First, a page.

• Scrubs had an episode about this, "My Night To Remember". JD even said, "A sitcom without new stories to do."
  • You Can't Do That on Television is practically made of this. The opening preempt announcement, the closing announcement, and the locker gags are the biggest offenders, but in all honesty something like a third of the jokes are about how bad the program is. An episode revolved around the show being sold to a new producer every few minutes because none of them wanted it—one producer bought it without having seen an episode and sold it once he had.
  • In one episode of Stargate Atlantis, Rodney McKay describes television as 'ridiculously attractive people in absurd situations' to Ronon and Teyla, who are amazed that someone would 'watch a box' for hours on end.
  • Rick Harrison, of Pawn Stars, described The Rat Patrol as a "low budget TV show about four guys in the desert". He then looks right at the camera.
  • Doctor Who:
    • Literal in-universe example: Any time two or more different incarnations of the Doctor have met, it's a safe bet at least one will say something snarky about the others ("A dandy and a clown?"). Also doubles as a lighthearted Take That! between the various actors who've portrayed the character.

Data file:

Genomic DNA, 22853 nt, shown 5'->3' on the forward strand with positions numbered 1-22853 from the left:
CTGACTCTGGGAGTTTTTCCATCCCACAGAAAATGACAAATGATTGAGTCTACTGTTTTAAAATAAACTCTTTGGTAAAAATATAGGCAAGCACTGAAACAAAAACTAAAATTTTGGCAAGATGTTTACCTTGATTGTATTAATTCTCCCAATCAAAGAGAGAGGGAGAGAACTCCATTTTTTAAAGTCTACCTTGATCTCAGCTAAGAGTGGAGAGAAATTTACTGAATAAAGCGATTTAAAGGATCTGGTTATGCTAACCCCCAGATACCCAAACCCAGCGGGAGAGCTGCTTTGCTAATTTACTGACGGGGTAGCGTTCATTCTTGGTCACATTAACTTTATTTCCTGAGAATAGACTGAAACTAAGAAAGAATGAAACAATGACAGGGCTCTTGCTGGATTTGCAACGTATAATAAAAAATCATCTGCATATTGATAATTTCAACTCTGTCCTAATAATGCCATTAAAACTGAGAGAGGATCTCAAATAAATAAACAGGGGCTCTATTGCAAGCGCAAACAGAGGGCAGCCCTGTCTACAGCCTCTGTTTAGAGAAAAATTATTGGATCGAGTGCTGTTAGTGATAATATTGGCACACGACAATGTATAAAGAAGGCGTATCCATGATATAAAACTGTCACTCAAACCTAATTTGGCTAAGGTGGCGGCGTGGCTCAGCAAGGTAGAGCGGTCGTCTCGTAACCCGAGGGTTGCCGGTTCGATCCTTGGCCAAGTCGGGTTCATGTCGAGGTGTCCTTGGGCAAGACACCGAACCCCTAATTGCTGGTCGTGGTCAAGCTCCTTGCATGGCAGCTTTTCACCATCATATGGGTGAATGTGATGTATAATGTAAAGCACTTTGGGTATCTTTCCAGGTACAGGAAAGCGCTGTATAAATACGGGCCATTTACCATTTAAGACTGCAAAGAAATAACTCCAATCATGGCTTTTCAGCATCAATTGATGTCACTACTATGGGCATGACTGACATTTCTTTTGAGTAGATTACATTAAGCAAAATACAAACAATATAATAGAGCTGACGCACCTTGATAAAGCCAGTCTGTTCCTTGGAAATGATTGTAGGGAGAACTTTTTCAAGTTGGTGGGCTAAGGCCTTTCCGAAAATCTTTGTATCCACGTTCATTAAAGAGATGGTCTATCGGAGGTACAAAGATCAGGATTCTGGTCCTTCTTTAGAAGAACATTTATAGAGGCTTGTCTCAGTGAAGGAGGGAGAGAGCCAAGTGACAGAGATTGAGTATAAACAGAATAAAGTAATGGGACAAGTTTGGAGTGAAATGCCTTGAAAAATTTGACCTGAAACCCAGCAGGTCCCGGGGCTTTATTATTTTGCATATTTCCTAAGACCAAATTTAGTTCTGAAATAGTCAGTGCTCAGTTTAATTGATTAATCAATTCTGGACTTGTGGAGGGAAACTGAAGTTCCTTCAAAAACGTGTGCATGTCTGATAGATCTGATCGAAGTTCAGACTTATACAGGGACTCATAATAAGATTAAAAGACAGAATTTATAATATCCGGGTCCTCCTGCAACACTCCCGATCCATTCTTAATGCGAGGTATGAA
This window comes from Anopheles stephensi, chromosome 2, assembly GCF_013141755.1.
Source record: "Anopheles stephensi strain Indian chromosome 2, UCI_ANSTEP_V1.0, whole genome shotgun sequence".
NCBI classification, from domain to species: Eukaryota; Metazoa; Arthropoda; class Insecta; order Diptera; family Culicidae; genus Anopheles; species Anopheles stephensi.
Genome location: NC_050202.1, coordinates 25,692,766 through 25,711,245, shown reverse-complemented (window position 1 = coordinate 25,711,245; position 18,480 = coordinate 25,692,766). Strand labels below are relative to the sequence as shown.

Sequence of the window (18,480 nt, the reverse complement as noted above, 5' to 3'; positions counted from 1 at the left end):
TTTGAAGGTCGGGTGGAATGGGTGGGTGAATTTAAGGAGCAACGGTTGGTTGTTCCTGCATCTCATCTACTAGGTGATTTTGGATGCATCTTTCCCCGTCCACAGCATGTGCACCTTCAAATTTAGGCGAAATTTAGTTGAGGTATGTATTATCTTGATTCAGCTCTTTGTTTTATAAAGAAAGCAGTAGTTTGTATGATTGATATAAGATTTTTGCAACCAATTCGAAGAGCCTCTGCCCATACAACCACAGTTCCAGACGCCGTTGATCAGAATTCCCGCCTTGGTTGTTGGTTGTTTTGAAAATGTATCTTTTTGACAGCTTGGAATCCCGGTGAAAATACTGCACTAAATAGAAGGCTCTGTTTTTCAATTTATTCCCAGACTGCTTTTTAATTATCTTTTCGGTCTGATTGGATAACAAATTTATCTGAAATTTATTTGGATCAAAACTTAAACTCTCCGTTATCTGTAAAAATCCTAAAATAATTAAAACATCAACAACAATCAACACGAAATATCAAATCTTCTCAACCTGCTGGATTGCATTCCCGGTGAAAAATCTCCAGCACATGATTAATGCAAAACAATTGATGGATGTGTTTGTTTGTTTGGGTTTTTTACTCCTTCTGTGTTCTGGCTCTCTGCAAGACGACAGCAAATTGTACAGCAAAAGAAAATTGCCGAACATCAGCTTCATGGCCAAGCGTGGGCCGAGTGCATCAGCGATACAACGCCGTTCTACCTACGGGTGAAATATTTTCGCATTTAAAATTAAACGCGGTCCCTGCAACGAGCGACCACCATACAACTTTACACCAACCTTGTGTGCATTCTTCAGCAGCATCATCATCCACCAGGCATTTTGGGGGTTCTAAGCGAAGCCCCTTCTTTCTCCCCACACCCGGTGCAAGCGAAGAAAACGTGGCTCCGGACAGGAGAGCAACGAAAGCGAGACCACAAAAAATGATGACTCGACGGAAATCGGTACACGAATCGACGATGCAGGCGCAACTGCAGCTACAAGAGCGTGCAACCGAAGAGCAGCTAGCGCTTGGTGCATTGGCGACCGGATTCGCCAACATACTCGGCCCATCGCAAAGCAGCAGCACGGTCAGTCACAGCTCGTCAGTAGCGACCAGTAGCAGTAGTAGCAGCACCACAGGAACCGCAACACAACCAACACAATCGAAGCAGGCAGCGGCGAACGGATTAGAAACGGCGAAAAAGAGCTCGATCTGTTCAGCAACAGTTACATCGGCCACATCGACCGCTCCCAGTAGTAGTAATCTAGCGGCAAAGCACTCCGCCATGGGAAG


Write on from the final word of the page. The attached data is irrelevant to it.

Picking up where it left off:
• It's also something of a tradition when a new actor becomes the Doctor for the writers to, in the scenes immediately after the regeneration, single out one of the new actor's more distinctive or less-than-flattering features and then write a few lines of dialogue wherein the new Doctor looks at himself in the mirror and makes a point of noting how unsightly he thinks this feature is.
    • Russell T. Davies (Welsh) and Steven Moffat (Scottish) have taken potshots at their own countries. Aliens in Cardiff? Why Cardiff, of all places? And Scotland's never conquered anywhere, y'know—not even a Shetland.
      • In The Unquiet Dead, The Doctor remarks about the possibility of dying in Cardiff of all places.
    • The Five(ish) Doctors Reboot is an internet special by Peter Davison about himself, Colin Baker, and Sylvester McCoy trying to appear in the 50th anniversary story, and sending themselves up mercilessly in the process.